Pub. date: 2010 | Online Pub. Date: November 23, 2010 | DOI: 10.4135/9781412959193 | Print ISBN: 9781412959186 | Online ISBN: 9781412959193| Publisher:SAGE Publications, Inc.About this encyclopedia
Thornberry, Terence P.: Interactional Theory
Sung Joon Jang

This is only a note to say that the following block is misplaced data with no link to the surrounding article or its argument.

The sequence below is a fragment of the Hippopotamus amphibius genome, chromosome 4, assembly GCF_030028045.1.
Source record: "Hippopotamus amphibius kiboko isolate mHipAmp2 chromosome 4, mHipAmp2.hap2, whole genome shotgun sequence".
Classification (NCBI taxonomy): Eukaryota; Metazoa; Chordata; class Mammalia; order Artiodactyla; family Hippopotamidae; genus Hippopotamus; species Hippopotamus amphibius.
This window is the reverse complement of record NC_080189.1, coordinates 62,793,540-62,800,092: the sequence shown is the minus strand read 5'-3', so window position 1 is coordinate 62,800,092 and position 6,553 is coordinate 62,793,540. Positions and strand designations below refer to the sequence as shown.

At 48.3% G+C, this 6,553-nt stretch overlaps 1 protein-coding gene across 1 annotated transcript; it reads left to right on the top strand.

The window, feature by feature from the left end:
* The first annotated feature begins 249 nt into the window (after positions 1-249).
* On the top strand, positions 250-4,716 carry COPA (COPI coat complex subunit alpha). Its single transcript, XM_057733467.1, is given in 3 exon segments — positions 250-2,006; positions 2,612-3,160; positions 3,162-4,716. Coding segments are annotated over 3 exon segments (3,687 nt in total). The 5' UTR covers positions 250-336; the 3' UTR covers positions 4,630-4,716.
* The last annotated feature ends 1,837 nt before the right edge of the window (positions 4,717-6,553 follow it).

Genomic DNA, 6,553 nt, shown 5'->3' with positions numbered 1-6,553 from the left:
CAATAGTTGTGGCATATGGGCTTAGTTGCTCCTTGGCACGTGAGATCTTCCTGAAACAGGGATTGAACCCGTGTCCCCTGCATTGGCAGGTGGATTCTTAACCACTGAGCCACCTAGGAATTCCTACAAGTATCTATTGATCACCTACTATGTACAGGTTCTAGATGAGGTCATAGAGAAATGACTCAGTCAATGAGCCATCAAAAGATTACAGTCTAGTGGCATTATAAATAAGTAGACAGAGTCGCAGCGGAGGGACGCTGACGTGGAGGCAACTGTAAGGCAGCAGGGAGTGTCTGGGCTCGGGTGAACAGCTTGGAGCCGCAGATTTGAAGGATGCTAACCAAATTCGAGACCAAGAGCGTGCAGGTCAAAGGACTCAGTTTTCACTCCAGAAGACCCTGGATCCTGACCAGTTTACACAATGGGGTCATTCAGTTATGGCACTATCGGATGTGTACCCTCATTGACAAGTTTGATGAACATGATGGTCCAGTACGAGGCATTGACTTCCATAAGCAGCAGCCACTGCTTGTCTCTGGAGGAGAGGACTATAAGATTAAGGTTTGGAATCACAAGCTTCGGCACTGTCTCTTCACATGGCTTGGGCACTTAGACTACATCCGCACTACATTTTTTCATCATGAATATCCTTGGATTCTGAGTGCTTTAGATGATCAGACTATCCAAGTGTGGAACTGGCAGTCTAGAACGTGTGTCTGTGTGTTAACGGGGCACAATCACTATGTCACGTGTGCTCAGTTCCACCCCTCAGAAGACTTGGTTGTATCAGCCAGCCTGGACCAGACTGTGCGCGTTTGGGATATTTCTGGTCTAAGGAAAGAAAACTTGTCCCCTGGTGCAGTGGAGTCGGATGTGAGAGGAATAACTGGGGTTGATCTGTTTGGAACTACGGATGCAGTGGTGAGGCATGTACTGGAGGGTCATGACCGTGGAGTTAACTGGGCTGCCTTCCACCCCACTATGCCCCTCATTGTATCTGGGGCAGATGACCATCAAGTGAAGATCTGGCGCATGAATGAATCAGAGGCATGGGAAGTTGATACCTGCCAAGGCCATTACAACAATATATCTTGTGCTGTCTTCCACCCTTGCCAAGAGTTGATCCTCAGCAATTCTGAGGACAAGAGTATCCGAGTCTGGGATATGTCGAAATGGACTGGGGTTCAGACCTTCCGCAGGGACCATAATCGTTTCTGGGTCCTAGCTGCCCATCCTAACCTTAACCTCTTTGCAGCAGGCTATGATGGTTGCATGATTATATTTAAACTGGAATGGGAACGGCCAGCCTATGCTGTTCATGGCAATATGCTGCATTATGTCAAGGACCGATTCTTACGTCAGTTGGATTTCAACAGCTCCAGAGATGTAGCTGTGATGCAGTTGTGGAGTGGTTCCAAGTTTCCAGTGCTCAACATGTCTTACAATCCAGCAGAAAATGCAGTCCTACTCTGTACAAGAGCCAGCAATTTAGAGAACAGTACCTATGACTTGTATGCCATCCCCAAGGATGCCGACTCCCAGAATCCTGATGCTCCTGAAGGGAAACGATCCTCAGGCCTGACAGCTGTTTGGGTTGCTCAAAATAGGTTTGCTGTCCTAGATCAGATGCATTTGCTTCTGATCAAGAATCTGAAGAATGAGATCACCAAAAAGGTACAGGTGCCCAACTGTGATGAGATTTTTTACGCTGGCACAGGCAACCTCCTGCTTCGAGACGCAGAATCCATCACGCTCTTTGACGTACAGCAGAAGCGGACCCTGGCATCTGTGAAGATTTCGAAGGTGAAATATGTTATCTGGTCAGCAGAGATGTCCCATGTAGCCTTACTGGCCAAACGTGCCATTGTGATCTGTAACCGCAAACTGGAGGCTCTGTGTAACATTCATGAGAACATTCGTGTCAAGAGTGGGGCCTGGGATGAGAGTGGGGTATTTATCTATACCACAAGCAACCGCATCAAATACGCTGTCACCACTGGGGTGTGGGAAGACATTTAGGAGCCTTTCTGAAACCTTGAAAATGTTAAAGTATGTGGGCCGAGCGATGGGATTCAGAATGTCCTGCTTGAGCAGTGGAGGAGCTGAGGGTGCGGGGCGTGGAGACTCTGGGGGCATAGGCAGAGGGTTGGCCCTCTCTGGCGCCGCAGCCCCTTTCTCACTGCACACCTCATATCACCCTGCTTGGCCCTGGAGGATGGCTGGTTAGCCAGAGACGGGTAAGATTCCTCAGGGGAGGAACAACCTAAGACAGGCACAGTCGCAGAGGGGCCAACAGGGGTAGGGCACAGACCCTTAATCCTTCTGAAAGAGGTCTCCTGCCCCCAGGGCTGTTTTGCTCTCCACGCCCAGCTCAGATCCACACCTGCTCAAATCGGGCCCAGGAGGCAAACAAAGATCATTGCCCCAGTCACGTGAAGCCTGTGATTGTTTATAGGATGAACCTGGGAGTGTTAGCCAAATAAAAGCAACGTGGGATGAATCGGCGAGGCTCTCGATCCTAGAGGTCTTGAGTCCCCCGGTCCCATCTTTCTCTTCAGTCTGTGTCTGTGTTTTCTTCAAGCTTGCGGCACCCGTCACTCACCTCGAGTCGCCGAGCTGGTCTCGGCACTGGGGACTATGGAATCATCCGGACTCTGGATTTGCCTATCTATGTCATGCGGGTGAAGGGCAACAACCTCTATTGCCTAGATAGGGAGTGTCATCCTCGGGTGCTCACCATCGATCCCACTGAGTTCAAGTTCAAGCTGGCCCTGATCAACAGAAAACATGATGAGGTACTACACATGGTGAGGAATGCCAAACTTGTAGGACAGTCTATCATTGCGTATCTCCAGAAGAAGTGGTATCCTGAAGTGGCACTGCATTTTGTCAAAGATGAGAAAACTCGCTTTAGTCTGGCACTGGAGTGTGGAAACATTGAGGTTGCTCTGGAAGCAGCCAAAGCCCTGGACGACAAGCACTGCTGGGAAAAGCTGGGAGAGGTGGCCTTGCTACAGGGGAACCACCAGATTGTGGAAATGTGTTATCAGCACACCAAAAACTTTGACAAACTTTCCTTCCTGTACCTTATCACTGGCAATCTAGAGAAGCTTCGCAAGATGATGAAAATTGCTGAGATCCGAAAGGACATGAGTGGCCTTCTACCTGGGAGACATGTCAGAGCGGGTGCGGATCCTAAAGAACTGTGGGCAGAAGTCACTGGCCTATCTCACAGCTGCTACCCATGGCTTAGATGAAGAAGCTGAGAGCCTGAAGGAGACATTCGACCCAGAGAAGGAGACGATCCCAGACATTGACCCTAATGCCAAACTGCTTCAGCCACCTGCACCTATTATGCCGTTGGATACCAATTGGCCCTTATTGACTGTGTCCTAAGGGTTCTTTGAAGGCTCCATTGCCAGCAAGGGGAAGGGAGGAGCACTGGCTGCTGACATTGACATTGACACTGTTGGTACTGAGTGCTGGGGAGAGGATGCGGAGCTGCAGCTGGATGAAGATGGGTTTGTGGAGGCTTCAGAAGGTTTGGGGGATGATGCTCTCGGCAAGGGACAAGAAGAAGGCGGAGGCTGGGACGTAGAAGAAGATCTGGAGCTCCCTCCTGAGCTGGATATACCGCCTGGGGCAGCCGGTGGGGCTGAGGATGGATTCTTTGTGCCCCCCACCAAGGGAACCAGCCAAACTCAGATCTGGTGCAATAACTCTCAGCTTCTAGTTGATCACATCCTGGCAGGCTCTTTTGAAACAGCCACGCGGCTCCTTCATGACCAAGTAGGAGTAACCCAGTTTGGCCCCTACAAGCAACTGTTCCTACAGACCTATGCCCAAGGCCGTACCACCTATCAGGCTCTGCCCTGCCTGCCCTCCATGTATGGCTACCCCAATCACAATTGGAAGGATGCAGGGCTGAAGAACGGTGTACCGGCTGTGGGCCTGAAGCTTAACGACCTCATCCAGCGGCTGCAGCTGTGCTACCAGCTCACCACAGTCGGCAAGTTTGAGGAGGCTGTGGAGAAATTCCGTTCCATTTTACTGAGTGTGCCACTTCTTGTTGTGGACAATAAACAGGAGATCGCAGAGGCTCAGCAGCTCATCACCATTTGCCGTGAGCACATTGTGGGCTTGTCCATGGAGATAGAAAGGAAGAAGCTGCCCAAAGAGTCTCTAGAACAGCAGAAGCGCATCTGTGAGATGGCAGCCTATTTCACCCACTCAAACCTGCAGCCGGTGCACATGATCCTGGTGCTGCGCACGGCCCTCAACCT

Terence P. Thornberry called his theory “interactional” because it was developed based on the premise that crime and delinquency is a behavioral outcome of social interactions between a person and his or her environment. Guided by a strategy he called “theoretical elaboration,” Thornberry combined two major social psychological perspectives of delinquency, control theory and social learning theory, into an initial version of interactional theory designed to explain delinquent behavior better than when each theory is used separately. The significance of interactional theory, however, goes beyond its proposed merging of these two individual theories. The theory's unique contribution has been to offer a dynamic model of bidirectional causality and developmental changes across three stages of adolescence (ages 11–20): early, middle, and late adolescence. Up until this time, criminologists had only sporadically discussed and explored changes in the influence of delinquency predictors during adolescence as well as bidirectional (or reciprocal) causal The ...